It’s worth noting that while Toys R Us was responsible for a hefty 12 percent of all toy sales in the US before its demise, the toy sales industry has been slowing in recent years. Toy manufacturers are losing market share to mobile games – which now account for 20 percent of the $187 global toy and games market.

Colourful illustration of a child holding a phone which displays a fact on Mobile apps.

Kidfluencers May Be the Answer to Breaking Into New Markets… and Grabbing That 12 Percent

One thing remains true this holiday season: If the shuttering of Toys R Us (how ever temporary the toy retailer’s closure may end up being) impacted a heavyweight like Mattel who relied on Toys R Us to drive consistent, year-round sales, surely the closure has posed unique challenges for smaller toy makers who relied on Toys R Us to reach new markets.  

For small toy companies, it can be difficult to get on the shelves of megastores whose stores sell tens of thousands of products across many verticals instead of tens of thousands of toys. Retail giants like Walmart and Target have limited shelf space for toys, and typically only carry legacy brands like Barbie, Hasbro, and Hot Wheels or toys that are new, promising, and trending.

Smaller toy brands are now in a position where they are competing with these types of megabrands for shelf space, and they are usually fighting a losing battle. Perhaps shifting their focus from pursuing top retailers to partnering with top influencers is the way forward.

Influencer marketing provides a way for small toy companies to cut through the noise and insert their brand in front of potential customers just as this year’s shopping season gets under way.


By 2020, Gen Z – most of whom are now teens and preteens – will make up 40 percent of the consumer market, and the children who make up Gen Alpha have mad sway over how Mom and Dad (and Papa and MeeMa) spend their money.

Thanks to the prevalence of social media, influencer visibility is increasing, and fact is, the younger generation looks to their peers for assistance and guidance… not old fogies like you and me.

Were you to spend half an hour watching cartoons on Nick Jr., you would see traditional TV ads during the five to eight minutes of every sitcom that’s set aside for paid advertising. So, television ads aren’t going anywhere, but we’re two years past the point when time spent online overtook time spent watching television for five to 15 year-olds. That means kids today are spending more time on screens and less time in front of the tube.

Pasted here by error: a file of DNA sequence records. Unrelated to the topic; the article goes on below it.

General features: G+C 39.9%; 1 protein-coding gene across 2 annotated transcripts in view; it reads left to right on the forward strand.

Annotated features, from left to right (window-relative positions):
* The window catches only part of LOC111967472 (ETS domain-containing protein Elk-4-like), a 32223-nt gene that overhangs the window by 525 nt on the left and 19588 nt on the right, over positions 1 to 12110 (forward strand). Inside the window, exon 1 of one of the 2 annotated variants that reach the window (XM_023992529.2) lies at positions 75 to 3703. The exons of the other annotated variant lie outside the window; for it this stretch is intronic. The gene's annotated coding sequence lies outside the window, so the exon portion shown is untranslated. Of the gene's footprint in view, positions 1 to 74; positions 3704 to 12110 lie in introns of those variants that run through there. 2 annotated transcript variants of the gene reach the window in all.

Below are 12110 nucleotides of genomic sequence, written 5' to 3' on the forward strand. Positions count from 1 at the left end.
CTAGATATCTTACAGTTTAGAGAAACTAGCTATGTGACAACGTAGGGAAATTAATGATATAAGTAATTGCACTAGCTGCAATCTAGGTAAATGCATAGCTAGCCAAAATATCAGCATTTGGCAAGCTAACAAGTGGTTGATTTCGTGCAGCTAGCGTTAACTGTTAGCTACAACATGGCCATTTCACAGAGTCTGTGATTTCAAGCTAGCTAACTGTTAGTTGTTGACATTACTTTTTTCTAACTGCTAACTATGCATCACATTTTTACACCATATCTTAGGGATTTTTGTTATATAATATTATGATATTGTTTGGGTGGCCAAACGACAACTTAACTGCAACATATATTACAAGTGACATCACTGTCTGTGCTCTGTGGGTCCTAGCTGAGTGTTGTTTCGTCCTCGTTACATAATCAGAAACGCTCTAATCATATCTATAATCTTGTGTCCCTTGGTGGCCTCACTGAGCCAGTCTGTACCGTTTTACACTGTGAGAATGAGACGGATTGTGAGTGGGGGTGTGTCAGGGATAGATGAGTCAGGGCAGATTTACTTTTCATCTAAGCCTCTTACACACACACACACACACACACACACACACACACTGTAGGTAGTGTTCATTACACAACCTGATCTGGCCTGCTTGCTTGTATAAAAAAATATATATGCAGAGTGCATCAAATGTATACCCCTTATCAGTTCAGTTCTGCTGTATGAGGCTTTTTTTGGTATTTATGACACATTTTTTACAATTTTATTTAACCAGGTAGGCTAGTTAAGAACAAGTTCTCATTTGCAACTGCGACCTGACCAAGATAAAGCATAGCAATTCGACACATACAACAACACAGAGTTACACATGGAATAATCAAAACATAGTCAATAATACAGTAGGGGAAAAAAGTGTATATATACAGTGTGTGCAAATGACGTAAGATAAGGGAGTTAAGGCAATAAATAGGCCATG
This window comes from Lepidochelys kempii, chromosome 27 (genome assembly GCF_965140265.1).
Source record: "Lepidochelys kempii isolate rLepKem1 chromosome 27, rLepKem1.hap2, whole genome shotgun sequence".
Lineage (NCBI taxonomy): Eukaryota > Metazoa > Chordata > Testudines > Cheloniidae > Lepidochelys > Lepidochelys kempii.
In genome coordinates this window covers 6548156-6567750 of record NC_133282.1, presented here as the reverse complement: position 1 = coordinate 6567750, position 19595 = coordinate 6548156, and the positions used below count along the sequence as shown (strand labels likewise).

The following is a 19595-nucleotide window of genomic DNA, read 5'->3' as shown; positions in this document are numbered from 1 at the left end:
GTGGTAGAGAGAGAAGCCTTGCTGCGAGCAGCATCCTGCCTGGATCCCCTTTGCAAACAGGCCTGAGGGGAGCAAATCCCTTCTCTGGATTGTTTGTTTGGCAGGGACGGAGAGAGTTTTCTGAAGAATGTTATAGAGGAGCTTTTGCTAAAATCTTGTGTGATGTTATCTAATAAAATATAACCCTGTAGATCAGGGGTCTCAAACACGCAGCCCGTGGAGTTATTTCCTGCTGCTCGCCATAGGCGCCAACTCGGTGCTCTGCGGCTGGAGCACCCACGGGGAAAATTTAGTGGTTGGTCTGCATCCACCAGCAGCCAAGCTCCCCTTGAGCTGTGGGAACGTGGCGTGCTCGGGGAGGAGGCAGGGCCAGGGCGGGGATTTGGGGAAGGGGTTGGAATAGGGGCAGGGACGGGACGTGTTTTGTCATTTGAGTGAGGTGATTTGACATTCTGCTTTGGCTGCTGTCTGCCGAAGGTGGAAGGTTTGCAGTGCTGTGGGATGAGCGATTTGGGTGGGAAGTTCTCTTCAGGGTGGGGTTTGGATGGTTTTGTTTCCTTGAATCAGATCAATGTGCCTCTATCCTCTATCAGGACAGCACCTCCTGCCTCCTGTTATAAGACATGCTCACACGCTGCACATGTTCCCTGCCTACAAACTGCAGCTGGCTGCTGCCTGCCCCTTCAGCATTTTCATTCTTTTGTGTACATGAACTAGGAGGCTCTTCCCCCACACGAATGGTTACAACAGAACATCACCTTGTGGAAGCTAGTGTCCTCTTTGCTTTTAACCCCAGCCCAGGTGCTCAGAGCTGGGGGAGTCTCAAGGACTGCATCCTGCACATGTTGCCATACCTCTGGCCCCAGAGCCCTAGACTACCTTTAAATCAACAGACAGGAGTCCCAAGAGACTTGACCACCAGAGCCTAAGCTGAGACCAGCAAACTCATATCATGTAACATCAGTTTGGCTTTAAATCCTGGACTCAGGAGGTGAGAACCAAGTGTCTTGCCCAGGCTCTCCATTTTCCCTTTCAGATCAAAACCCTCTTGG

More and more, kids are going to the web for entertainment and education. And the key to marketing to this generation is to meet them where they are. And nobody knows how to reach kids like other kids, which is why partnering with kid influencers for your holiday campaigns may be the most effective (not to mention cost-effective) ways of reaching the your target audience.

Colourful illustration of a horse which displays a fact on TOYS R US.


UGC – Working with any influencer has its challenges and there are legal aspects you must address each and every time intellectual property (aka user-generated content) is created for a campaign, whether it’s the rights to a photo, the caption or both.

FTC – As well, kid influencers – like all U.S.-based influencers – are beholden to the Federal Trade Commission’s Endorsement Guidelines. Failure to adhere to social media laws can result in hefty fines and even legal trouble. So, brands should be even more vigilant (and even a bit more adamant) over the nuances of the content that’s created and posted for a SMM campaigns, particularly when working with a kidfluencer.

Parents – Of course, it should go without saying that every aspect of your campaign should go through the child’s parent, guardian and/or agent for all decision-making and all things contractual. And the parents will be the first in line for you to communicate The parents should always be your first point of contact for any decisions about or changes with your campaign.